JIT Versus JIC: Which Strategy Should You Use?
Ultimately, your company’s philosophy around how to deal with your inventory will fall somewhere on the spectrum between two strategies; Just-in-Time (JIT) and Just-In-Case (JIC). Both methods have their merits, just as both have their drawbacks.
So which option should you choose for your business? More importantly, what do these terms even mean?
To answer these questions, let’s take a look at both of these inventory strategies and compare them head-to-head.
What is JIT (Just-in-Time)?
As the name implies, a Just-in-Time inventory management strategy is one where the raw materials are received precisely when they are needed. This means that there are no materials held in reserve in the warehouse, as the inventory is used immediately as it is received. This provides a great deal of flexibility and agility for the supply chain and can result in large cost savings at the warehouse level.
What are the Benefits of Using a JIT Strategy?
The main benefit of a JIT strategy involves the ability to produce at a high level while limiting or otherwise deflecting the costs of storage. The cost savings from that alone can then be put back into other operations throughout the chain. Needless to say, this strategy works well when the company partners with likewise reliable, high-quality suppliers.
What are the Drawbacks of Using a JIT Strategy?
Unanticipated issues anywhere in the supply chain can leave companies that employ a JIT strategy high and dry. Natural phenomena including inclement weather, shortages of raw goods, or other issues can spell disaster for the company as they will have no reserves to fall back on in order to fill orders.
What is JIC (Just-in-Case)?
In contrast to JIT, Just-in-Case inventory management systems tend to be more proactive in nature. A JIC strategy works by stocking up on materials and storing them so that they have more supplies than are needed to meet their current orders.
What are the Benefits of Using a JIC Strategy?
In unstable and unreliable times, a JIC strategy provides a support system to ensure that companies can still fill orders. The strategy is especially effective when prices of raw materials surge. At these times, companies are prepared to meet demands with their surplus of stored material and don’t need to pay extra in order to meet demands.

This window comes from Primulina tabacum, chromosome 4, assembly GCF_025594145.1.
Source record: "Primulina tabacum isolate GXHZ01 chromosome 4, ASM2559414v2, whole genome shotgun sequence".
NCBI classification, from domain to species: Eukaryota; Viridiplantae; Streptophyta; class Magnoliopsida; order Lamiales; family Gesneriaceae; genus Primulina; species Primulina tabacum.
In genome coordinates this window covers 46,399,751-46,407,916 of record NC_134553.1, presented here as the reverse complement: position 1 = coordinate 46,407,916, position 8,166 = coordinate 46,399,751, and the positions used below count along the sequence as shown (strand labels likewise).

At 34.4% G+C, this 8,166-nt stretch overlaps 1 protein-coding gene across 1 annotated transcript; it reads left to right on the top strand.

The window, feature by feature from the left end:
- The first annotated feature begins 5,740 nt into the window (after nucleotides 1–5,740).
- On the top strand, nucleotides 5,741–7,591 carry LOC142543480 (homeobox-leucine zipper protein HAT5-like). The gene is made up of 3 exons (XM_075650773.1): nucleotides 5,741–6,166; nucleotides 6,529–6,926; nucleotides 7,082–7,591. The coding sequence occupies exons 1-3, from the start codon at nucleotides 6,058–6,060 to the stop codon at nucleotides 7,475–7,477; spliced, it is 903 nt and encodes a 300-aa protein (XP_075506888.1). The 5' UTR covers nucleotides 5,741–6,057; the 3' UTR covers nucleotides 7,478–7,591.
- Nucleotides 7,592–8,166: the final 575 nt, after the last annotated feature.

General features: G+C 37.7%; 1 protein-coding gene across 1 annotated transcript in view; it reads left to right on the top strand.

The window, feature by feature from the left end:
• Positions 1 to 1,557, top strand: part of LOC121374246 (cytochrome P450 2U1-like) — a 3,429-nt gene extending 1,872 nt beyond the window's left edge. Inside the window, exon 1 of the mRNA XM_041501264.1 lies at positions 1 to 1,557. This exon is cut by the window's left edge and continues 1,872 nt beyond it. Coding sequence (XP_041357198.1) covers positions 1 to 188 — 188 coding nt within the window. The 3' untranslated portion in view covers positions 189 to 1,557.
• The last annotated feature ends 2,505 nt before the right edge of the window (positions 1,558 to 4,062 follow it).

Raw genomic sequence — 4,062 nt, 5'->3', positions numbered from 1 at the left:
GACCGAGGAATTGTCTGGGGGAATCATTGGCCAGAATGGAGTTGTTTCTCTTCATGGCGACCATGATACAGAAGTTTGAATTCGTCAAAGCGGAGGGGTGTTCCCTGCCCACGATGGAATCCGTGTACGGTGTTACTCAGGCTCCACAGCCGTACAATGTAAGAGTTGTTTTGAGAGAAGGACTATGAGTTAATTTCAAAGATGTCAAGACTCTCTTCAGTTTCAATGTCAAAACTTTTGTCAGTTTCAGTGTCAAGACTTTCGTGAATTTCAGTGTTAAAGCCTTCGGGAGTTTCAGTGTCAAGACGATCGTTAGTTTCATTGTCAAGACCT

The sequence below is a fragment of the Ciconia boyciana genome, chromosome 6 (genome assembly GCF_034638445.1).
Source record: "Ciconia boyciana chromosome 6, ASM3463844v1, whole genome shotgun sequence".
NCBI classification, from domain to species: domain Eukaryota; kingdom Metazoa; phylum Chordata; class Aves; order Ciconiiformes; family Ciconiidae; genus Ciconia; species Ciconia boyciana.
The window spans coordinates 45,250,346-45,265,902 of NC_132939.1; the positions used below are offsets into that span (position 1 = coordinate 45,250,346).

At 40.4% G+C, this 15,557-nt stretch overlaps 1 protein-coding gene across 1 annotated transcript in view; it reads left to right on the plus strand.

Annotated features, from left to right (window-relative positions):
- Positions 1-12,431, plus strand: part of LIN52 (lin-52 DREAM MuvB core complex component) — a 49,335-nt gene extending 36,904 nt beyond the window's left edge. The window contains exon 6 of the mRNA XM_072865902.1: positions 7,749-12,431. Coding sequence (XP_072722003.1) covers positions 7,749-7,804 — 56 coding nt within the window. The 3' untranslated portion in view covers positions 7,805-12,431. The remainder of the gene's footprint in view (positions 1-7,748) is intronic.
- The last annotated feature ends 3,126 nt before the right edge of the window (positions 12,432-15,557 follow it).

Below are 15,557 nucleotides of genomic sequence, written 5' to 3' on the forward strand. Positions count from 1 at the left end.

What are the Drawbacks of Using a JIC Strategy?
While there are numerous benefits to being prepared with a JIC inventory strategy, the method can lead to wasted materials if and when demand slows. Additionally, companies using a JIC strategy have their funds tied up in the inventory.
JIT and JIC: Is One Better Than the Other?
Let’s now summarize the above points by comparing each of the two inventory management strategies outlined in this article across three important categories:
- JIT: Costs tend to be lower overall with a JIT model.
- JIC: Costs can often be higher with a JIC model as labor and storage expenses need to be accounted for. However, ordering the materials in bulk will often incur a discount from suppliers, which can factor in favorably to the overall cost.
- JIT: Materials are rarely wasted with a JIT strategy due to the nature of the model: inventory is kept in only enough supply to fill the orders in question.
- JIC: In the unfortunate scenario where demand dips, supplies will often be wasted in a JIC model as they are stored in excess in order to be prepared for times when supplies are in short supply.
- JIT: Any issues with suppliers can be devastating for companies relying on a JIT strategy. An unforeseen disruption in supplier operations can leave these companies in a tough spot as they will need to quickly adjust to fill orders, or the whole order fulfillment process will be delayed.
- JIC: While supplier stability is still important with a JIC model, these companies have a bit more breathing room should something affect their suppliers. The JIC model allows companies to continue to fill orders even in situations where suppliers are unable to deliver goods in a timely manner for one reason or another.
So which is the better inventory management strategy? Frustratingly, as the answer to an either-or question such as this one tends to be: it depends. Many factors need to be considered when deciding on your company’s strategy including:
What Products are You Dealing With?
Perishable items are going to have to be considered very differently from their non-perishable counterparts.
Are Your Suppliers Generally Reliable?
If you’ve had trouble with your suppliers in the past (due to an issue with their operations or an act of nature), this needs to factor into your inventory management strategy.
What are Your Goals for Your Company?
If your goal is to save money overall, you may lean toward a JIT strategy. However, if you want to be prepared no matter what happens, you will likely consider a JIC strategy.